EIA -evading small-scale coal-fired power plants have started construction without pollutant emissions data disclosure
On July15th, Kiko Network released “A survey on small-scale coal-fired power plant projects”. By requesting information disclosure, Kiko Network investigated seven new small-scale coal-fired power plant projects which were exempt from any governmental environmental assessments and released these results. Kiko Network found that there were cases in which utilities have already started constructions, while concealing pollutant emission data and without any explanation to local residents.
List of EIA evading small-scale coal-fired power plant projects
・Ishinomaki Hibarino No.1 Power Plant (Location: Ishinomaki-shi Miyagi, Operator: Nippon Paper Group Ishinomaki Energy Center)
・Sendai Power Station (Location: Sendai-shi Miyagi, Operator: Sendai Power Station)
・Suzukawa Energy Center Thermal Power Plant (Location: Fuji-shi Shizuoka, Operator: Suzukawa Energy Center)
・Nogoya No.2 Power Plant (Location: Taketoyo-cyo Chita-gun Aichi, Operator: Nakayama Nagoya Kyodo Kyodo Hatsuden)
・Meinan Energy Center (Location: Chita-shi Aichi, Operator: Meinan Kyodo Energy)
・Mizushima MZ Power Plant (Location: Kurashiki-shi Okayama, Operator: Mizushima Energy Center)
・Nobeoka Power Plant (Location: Nobeoka-shi Miyazaki, Operator: Asahi Kasei)
What is EIA-evading?
When constructing thermal power plant that is larger than a certain scale, Environmental Impact Assessment is required to inspect its impact on the environment. EIA is designed for preliminarily survey, estimation and evaluation of significant environmental impacts of the projects in order to avoid or minimize its negative impacts. However, in spite of its significance, the number of projects which are barely below a threshold of EIA requirement has been increasing recently. Above all, there are projects which do not have to be inspected by national EIA nor any assessments of local governments. These are problematic projects that slip through both the legal net of EIA and any third party assessments.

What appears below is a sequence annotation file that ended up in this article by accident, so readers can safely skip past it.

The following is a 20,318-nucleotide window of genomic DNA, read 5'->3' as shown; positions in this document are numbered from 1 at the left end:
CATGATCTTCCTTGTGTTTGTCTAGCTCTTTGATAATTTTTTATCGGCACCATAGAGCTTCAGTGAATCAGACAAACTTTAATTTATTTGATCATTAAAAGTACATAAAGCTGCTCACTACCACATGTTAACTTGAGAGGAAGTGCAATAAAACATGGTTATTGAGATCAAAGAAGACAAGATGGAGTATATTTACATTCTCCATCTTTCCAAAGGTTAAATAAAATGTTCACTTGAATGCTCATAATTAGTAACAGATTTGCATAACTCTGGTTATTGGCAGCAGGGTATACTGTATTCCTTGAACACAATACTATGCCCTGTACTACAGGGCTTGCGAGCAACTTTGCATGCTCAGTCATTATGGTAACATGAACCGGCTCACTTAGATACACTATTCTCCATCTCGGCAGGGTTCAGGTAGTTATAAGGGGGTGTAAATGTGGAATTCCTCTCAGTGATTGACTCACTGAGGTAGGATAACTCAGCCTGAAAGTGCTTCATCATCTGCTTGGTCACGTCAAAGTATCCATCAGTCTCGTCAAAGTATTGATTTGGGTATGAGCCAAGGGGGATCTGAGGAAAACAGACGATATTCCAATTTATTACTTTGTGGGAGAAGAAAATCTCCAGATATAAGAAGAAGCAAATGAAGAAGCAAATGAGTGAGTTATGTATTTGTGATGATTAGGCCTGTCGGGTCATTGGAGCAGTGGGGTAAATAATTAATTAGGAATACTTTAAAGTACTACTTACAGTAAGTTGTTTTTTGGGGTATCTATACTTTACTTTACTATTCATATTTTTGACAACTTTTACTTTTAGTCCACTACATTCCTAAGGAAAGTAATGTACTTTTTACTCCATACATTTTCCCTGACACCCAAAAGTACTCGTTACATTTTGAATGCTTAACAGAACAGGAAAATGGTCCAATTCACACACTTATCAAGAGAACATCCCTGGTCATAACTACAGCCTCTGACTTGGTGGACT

<EIA Requirements for thermal power plants>
Class 1 project (EIA is always required) Output: 150MW or over
Class 2 project (The necessity of EIA is judged by project) Output: 112.5MW-150MW
Investigation results: Pollutant emission are 19 times higher due to inefficient technology
According to the disclosed data, it was revealed that the ongoing projects without EIA adopted the 1950’s inefficient technology (subcritical) and would emit much pollutant. Surprisingly, there were several projects which pollutant emission would reach approximately 10 times as much as those in operation, therefore worsening air pollution is seriously concerned.
To make matters worse, some projects rejected disclosure of information about their power generation efficiency and impacts on air pollution. Assuming from black hidden numbers, their power generating technologies can be old and anti-pollution measures are insufficient.
In addition, most of these utilities did not have public communication to local residents. As well as the nondisclosure of information, we say their approach is inappropriate, though not illegal.
EIA process urgently needs to be reviewed and improved
Business operators claim that new coal power plants are high efficient/low emission, and those are “clean coal” technology. However, according to this survey, there were several coal projects, some of which are actually planned or under construction, while they are neither high-efficient nor low-emission.
Progress of these projects, in disregard of local residents, cannot be acceptable, and should not be left unchecked, considering their serious levels of CO2 and other pollutants’ emissions even if they are small-scale. EIA process should be urgently reviewed and improved.
What is the Environmental Impact Assessment (EIA):
Environmental Impact Assessment is conducted by business operators themselves, following the procedures of making statements of consideration, scoping documents, preparation documents, evaluation documents and final reports. As for projects subject to the assessment, business operators have to check, estimate and judge their impacts on both natural and living environments around them, accepting opinions from experts of each prefecture, inhabitants and local governments.